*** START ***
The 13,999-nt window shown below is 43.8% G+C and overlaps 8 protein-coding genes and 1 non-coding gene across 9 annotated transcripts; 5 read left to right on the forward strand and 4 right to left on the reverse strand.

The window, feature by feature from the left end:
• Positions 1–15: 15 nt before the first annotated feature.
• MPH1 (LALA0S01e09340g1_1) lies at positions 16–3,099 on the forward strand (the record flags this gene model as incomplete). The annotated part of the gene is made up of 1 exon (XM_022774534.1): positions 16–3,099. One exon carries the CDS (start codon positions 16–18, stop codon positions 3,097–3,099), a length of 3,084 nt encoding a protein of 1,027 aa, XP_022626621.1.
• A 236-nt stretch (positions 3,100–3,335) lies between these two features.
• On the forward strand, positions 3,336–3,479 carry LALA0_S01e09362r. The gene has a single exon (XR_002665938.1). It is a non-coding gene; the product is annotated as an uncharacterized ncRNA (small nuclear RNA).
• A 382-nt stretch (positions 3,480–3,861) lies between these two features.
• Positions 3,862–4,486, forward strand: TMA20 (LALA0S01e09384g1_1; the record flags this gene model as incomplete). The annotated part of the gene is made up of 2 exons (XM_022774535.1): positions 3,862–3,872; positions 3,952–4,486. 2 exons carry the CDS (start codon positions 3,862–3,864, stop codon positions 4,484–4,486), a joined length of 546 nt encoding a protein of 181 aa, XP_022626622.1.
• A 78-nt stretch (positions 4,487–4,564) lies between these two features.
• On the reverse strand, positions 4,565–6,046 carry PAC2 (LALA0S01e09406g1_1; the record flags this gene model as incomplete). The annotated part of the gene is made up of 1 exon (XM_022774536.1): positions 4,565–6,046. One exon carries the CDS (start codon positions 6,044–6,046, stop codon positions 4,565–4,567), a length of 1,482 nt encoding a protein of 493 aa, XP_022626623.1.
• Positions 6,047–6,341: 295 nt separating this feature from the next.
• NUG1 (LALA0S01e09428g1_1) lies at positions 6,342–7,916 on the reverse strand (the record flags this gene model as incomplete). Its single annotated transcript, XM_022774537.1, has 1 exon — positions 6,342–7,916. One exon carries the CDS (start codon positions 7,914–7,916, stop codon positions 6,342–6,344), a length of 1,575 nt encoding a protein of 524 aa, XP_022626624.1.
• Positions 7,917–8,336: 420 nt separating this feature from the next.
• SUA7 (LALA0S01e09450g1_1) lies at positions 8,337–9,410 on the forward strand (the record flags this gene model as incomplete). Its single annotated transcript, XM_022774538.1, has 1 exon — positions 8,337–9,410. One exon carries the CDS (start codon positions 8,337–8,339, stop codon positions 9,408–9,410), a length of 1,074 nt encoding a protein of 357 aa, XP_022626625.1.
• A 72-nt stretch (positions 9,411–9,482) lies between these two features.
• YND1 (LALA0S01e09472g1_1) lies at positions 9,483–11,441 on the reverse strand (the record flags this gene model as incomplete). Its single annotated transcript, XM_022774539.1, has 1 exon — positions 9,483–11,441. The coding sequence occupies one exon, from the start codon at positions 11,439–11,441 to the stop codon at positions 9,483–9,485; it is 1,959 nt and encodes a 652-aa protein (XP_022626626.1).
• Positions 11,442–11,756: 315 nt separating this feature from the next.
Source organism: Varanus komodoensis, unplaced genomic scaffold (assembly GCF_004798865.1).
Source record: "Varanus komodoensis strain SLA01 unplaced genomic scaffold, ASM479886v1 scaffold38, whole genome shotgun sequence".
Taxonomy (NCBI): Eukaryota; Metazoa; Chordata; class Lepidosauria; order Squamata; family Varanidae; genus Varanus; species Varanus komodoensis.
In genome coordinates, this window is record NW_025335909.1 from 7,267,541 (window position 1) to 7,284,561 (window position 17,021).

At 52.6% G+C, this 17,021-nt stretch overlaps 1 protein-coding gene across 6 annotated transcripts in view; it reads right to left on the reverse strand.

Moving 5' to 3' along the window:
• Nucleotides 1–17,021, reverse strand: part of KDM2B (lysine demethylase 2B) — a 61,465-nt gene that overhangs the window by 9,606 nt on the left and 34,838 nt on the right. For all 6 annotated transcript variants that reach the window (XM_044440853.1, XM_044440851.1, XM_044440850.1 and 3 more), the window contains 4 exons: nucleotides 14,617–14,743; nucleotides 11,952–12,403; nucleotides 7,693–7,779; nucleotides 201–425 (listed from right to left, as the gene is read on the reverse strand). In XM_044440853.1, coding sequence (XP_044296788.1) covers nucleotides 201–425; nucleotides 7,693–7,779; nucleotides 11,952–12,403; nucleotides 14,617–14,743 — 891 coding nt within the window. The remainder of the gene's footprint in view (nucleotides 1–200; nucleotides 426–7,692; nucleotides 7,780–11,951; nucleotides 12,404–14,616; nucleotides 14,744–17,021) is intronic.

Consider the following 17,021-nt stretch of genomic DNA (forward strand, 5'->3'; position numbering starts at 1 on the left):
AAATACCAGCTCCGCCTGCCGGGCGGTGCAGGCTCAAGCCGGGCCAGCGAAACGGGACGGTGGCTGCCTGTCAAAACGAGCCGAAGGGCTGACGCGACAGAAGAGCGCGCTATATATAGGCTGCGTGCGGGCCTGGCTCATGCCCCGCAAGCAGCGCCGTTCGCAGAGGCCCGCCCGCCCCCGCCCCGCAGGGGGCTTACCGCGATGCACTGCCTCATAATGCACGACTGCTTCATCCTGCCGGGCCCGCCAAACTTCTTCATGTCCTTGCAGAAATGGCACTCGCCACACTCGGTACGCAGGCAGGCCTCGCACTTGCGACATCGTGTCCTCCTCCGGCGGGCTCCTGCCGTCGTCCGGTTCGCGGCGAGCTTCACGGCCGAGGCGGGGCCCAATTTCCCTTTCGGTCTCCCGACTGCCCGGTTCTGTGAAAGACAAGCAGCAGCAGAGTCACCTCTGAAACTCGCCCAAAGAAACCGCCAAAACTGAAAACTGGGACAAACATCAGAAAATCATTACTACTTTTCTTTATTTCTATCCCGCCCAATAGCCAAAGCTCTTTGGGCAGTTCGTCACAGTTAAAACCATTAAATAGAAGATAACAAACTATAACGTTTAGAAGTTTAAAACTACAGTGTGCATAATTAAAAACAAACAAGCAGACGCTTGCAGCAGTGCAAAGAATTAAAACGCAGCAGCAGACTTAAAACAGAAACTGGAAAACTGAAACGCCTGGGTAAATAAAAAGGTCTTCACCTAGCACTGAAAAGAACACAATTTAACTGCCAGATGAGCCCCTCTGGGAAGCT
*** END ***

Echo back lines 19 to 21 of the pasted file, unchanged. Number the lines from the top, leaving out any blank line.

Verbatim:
Source record: "Varanus komodoensis strain SLA01 unplaced genomic scaffold, ASM479886v1 scaffold38, whole genome shotgun sequence".
Taxonomy (NCBI): Eukaryota; Metazoa; Chordata; class Lepidosauria; order Squamata; family Varanidae; genus Varanus; species Varanus komodoensis.
In genome coordinates, this window is record NW_025335909.1 from 7,267,541 (window position 1) to 7,284,561 (window position 17,021).